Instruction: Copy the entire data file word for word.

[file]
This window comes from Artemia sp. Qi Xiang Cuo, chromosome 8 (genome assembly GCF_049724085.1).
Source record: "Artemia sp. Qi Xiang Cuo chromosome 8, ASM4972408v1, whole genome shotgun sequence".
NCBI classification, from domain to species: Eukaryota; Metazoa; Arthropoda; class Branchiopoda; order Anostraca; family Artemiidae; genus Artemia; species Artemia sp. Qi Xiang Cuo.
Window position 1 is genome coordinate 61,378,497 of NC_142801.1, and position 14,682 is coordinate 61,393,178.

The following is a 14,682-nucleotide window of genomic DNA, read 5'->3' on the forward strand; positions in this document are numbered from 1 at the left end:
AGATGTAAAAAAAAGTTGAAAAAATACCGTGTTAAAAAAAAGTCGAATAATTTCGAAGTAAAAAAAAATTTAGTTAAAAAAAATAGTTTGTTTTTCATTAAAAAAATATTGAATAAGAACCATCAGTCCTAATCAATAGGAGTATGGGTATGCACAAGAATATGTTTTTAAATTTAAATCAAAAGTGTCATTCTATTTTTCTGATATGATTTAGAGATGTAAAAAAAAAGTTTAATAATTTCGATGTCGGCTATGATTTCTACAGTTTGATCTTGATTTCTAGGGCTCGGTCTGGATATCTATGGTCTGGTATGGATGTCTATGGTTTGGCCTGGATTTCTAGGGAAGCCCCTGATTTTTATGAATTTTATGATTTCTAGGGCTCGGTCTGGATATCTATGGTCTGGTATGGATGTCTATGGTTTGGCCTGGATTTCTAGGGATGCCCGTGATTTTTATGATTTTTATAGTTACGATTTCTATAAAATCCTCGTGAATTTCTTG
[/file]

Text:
This window comes from Artemia sp. Qi Xiang Cuo, chromosome 8 (genome assembly GCF_049724085.1).
Source record: "Artemia sp. Qi Xiang Cuo chromosome 8, ASM4972408v1, whole genome shotgun sequence".
NCBI classification, from domain to species: Eukaryota; Metazoa; Arthropoda; class Branchiopoda; order Anostraca; family Artemiidae; genus Artemia; species Artemia sp. Qi Xiang Cuo.
Window position 1 is genome coordinate 61,378,497 of NC_142801.1, and position 14,682 is coordinate 61,393,178.

The following is a 14,682-nucleotide window of genomic DNA, read 5'->3' on the forward strand; positions in this document are numbered from 1 at the left end:
AGATGTAAAAAAAAGTTGAAAAAATACCGTGTTAAAAAAAAGTCGAATAATTTCGAAGTAAAAAAAAATTTAGTTAAAAAAAATAGTTTGTTTTTCATTAAAAAAATATTGAATAAGAACCATCAGTCCTAATCAATAGGAGTATGGGTATGCACAAGAATATGTTTTTAAATTTAAATCAAAAGTGTCATTCTATTTTTCTGATATGATTTAGAGATGTAAAAAAAAAGTTTAATAATTTCGATGTCGGCTATGATTTCTACAGTTTGATCTTGATTTCTAGGGCTCGGTCTGGATATCTATGGTCTGGTATGGATGTCTATGGTTTGGCCTGGATTTCTAGGGAAGCCCCTGATTTTTATGAATTTTATGATTTCTAGGGCTCGGTCTGGATATCTATGGTCTGGTATGGATGTCTATGGTTTGGCCTGGATTTCTAGGGATGCCCGTGATTTTTATGATTTTTATAGTTACGATTTCTATAAAATCCTCGTGAATTTCTTG